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Ref ID: 37163
Ref Type: Journal Article
Authors: Higham, Charles Franklin Wandesforde
Kijngam, Amphan
Title: Zooarchaeology of Ban Chiang and the rise of early farming communities in mainland Southeast Asia
Date: 2022
Source: International Journal of Osteoarchaeology
DOI: 10.1002/oa.3174
Abstract: Ban Chiang is a prehistoric settlement located in the northeast Khorat Plateau in Thailand. Excavations in 1974–1975 identified a cultural sequence that spanned the arrival of the first rice farmers in ca. 1500 BC until the end of the Iron Age two millennia later. The large faunal sample includes the remains of mammals, fish, birds, and shellfish that illuminate aspects of the economy and environment. Domestic cattle, water buffaloes, pigs, and dogs, all domesticated in southern China, were introduced and maintained in an economy that incorporated hunting, fishing and collecting shellfish. The jungle fowl, Gallus gallus, was probably locally domesticated. When considered in its broader context, the faunal remains from Neolithic coastal Vietnamese and Thai sites present a very different picture. In the coastal sites, pigs and dogs dominate, but domestic cattle and chickens are virtually absent. The incoming farmers placed much reliance on marine hunting and fishing. Recent multidisciplinary research has identified an agricultural revolution involving animal traction and plowing in irrigated rice fields that occurred as the monsoon rains faltered from ca. AD 200. This took place in the relatively dry Mun River Valley in the southern part of the Khorat Plateau and rapidly led to the foundation of early states. Ban Chiang, however, enjoys higher natural rainfall and evidence for the agricultural revolution there appears muted or absent.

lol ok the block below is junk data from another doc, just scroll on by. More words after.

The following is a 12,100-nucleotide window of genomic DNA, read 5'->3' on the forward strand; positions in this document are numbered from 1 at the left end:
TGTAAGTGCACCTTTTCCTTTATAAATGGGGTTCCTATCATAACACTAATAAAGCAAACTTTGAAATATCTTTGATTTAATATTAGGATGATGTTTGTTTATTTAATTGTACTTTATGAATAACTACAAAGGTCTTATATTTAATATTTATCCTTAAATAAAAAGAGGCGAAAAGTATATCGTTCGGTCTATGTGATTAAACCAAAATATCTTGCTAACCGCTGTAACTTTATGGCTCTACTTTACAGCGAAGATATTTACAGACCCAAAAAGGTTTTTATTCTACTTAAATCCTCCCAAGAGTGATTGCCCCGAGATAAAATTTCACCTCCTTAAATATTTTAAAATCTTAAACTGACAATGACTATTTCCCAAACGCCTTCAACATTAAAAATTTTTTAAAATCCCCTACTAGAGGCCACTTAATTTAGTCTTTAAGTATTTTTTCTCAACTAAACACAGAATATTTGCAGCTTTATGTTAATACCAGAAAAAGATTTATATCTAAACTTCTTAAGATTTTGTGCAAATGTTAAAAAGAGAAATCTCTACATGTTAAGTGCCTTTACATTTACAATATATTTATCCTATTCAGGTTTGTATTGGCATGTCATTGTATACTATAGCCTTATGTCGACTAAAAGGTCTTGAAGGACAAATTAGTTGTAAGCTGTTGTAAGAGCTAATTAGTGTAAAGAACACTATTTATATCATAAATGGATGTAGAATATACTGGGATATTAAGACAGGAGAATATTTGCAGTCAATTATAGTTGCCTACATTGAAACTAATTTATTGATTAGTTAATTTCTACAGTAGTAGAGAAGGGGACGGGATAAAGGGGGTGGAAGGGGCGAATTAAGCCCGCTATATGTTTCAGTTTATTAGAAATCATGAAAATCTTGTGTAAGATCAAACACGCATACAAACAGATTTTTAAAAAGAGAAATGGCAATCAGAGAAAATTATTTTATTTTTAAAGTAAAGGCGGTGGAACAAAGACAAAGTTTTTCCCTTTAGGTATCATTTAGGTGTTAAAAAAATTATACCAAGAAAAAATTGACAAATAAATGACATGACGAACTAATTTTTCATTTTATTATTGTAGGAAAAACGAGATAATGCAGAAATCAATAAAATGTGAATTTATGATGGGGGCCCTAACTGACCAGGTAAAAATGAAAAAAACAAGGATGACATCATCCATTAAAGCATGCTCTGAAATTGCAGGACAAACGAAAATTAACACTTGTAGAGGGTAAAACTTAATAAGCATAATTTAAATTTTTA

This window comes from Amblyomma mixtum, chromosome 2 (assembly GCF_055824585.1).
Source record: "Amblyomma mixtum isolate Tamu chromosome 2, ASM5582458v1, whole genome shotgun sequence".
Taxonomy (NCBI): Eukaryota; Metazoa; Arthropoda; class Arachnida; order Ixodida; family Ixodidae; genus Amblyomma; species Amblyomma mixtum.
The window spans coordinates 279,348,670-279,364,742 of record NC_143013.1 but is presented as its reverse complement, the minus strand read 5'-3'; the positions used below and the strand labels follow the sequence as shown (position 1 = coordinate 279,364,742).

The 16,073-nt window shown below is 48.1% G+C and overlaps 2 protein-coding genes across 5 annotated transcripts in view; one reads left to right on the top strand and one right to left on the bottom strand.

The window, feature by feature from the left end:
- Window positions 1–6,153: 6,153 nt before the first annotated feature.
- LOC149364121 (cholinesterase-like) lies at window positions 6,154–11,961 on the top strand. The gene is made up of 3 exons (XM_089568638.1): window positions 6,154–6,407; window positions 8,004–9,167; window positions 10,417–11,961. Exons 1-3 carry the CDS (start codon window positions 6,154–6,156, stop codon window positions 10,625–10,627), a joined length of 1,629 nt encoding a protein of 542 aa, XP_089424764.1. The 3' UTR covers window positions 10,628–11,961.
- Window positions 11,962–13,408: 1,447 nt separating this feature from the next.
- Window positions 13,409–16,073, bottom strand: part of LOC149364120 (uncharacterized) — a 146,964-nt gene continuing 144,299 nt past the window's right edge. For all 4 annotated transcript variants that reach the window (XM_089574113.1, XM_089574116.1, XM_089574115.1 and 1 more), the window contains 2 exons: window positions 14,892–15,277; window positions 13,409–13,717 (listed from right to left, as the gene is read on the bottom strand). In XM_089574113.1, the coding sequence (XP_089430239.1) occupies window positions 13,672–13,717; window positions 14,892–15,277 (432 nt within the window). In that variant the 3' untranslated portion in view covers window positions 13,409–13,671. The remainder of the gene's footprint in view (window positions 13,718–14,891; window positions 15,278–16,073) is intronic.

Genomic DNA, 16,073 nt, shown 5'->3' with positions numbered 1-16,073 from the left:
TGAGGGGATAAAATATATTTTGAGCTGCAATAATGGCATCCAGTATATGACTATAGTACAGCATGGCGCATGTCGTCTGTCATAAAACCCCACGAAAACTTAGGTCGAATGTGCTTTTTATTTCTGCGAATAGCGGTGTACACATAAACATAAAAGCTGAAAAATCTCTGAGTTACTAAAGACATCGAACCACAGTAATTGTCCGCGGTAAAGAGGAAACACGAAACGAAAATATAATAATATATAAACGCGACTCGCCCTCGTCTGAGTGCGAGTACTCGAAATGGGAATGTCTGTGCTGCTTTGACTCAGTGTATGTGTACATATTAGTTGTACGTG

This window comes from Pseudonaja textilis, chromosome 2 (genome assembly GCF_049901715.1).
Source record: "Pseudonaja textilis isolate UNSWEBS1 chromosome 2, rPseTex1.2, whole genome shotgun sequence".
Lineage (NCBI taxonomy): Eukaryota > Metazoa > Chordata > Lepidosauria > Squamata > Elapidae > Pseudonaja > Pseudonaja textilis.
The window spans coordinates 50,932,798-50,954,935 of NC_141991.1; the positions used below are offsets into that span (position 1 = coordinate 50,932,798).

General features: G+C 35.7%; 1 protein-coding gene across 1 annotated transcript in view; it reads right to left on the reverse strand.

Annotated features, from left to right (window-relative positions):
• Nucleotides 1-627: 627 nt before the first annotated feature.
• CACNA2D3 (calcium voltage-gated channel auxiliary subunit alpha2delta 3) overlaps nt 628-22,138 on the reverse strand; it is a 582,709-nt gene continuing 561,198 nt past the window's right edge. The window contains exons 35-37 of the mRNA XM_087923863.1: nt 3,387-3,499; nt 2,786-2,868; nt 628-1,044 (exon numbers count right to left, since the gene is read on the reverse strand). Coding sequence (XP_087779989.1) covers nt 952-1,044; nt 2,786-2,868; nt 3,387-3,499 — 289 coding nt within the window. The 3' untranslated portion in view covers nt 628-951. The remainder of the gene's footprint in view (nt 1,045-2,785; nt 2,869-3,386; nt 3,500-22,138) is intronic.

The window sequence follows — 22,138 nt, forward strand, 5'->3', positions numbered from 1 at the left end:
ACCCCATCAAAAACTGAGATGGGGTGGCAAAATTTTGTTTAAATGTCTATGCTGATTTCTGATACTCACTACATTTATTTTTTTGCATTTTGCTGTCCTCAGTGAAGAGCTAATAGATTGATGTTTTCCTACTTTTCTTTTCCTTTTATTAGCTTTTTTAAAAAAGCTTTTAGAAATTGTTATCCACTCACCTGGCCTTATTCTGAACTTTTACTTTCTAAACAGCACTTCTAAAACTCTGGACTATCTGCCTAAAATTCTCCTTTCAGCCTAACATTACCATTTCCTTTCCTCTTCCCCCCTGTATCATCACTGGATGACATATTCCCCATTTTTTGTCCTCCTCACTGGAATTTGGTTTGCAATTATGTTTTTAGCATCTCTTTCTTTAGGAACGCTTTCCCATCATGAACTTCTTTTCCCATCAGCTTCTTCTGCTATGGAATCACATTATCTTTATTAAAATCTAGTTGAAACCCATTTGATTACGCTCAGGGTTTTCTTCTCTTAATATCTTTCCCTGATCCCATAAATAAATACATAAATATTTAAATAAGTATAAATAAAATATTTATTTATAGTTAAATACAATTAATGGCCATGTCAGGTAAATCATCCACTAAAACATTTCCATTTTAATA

Volume: 2022
Page Start: 1
Page End: 19